Can my employer dismiss me for refusing to change to homeworking?

The first question here is, are you an employee? See our section on the differences between an employee and a worker. Only employees are protected from unfair dismissal.

Whether your refusal to work from home is a lawful reason for ending your employment will depend on all the circumstances. It is most likely to be fair if, for example:

  • your employer has a good business case for asking staff to work from home – for example a genuine wish to save costs by reducing office space;
  • your employer has considered all the alternatives and discussed these with you;
  • your employer has engaged in a fair procedure, indluding by giving you as much warning as possible of the planned changes, consulting with you and listening and trying to take into account your concerns; and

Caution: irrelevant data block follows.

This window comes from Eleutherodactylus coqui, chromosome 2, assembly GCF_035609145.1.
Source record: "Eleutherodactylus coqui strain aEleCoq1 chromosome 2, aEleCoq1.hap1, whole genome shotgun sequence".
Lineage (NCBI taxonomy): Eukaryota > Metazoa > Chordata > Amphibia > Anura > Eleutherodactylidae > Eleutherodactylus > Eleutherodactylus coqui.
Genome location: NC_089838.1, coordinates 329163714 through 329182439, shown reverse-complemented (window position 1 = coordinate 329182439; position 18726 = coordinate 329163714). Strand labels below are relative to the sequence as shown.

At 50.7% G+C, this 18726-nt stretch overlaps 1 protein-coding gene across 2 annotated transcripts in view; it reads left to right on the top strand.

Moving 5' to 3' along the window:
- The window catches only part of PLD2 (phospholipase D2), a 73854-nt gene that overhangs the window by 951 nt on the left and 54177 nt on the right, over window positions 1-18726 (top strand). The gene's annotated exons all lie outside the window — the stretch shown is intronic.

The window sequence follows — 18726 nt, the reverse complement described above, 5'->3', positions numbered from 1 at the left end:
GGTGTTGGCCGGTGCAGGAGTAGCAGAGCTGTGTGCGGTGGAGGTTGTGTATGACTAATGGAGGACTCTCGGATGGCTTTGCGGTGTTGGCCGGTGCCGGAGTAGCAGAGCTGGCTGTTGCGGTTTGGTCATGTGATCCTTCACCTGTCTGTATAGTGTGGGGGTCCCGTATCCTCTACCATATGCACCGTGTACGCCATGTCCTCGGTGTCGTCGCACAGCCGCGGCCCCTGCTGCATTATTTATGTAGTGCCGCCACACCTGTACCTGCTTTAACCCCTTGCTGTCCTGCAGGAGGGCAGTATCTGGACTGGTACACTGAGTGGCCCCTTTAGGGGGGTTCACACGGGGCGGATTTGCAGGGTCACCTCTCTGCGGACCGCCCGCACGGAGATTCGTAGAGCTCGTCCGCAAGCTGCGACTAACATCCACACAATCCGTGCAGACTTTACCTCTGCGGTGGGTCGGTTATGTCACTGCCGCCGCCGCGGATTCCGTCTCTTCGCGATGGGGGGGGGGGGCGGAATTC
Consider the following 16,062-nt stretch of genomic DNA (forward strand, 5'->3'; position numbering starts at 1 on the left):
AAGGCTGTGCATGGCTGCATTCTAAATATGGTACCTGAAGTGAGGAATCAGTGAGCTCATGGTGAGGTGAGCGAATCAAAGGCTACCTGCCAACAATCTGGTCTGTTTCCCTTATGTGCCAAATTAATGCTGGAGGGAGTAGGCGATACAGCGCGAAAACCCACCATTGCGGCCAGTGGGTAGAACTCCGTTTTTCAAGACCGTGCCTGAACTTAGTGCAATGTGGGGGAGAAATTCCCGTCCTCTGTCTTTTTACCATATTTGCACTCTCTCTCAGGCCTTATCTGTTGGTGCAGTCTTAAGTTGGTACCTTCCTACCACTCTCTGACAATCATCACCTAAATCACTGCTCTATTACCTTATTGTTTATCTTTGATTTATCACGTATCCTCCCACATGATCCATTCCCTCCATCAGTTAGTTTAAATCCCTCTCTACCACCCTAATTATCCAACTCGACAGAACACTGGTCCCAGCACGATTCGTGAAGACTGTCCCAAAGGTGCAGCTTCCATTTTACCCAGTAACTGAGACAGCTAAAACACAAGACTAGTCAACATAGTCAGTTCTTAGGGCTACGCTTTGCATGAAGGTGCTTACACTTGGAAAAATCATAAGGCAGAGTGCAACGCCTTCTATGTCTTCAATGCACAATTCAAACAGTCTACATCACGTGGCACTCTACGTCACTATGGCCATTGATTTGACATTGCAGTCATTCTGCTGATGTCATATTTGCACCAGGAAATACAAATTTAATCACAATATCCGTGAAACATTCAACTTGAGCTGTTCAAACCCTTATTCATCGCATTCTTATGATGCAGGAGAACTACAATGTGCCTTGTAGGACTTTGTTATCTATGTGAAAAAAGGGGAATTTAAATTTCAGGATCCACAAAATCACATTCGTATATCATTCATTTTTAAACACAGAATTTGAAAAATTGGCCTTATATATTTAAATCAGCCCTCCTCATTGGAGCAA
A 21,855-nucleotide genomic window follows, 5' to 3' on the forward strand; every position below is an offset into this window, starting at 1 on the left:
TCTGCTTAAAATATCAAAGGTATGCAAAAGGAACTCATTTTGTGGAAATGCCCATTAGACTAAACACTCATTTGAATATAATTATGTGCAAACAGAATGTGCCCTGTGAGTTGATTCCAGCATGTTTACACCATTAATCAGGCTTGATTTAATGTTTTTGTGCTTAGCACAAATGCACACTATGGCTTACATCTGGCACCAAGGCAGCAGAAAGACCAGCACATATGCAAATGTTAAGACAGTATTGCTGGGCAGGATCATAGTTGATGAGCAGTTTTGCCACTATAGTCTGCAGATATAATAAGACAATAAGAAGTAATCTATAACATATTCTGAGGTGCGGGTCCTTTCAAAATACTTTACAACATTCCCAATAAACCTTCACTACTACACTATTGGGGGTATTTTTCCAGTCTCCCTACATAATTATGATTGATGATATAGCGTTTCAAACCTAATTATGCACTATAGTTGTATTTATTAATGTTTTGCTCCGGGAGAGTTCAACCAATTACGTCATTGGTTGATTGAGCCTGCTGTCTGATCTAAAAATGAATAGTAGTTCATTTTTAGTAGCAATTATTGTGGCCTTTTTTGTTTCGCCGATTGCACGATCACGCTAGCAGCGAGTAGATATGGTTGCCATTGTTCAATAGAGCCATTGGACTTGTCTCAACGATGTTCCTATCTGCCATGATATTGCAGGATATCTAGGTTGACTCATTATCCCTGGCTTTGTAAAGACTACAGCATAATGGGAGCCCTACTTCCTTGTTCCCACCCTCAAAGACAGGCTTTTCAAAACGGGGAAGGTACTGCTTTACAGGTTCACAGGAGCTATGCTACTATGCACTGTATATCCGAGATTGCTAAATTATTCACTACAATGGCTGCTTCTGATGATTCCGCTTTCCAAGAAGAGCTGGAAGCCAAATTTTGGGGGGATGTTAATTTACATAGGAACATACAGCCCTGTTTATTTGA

• your employer has taken steps to address all the practical concerns that go with working from home.

Your employer must not discriminate against you. And if you are disabled, your employer owes you a legal duty to make reasonable adjustments to help you work from home.

Speak to your trade union if you are concerned.

Note: This content is provided as general background information and should not be taken as legal advice or financial advice for your particular situation. Make sure to get individual advice on your case from your union, a source on our free help page or an independent financial advisor before taking any action.

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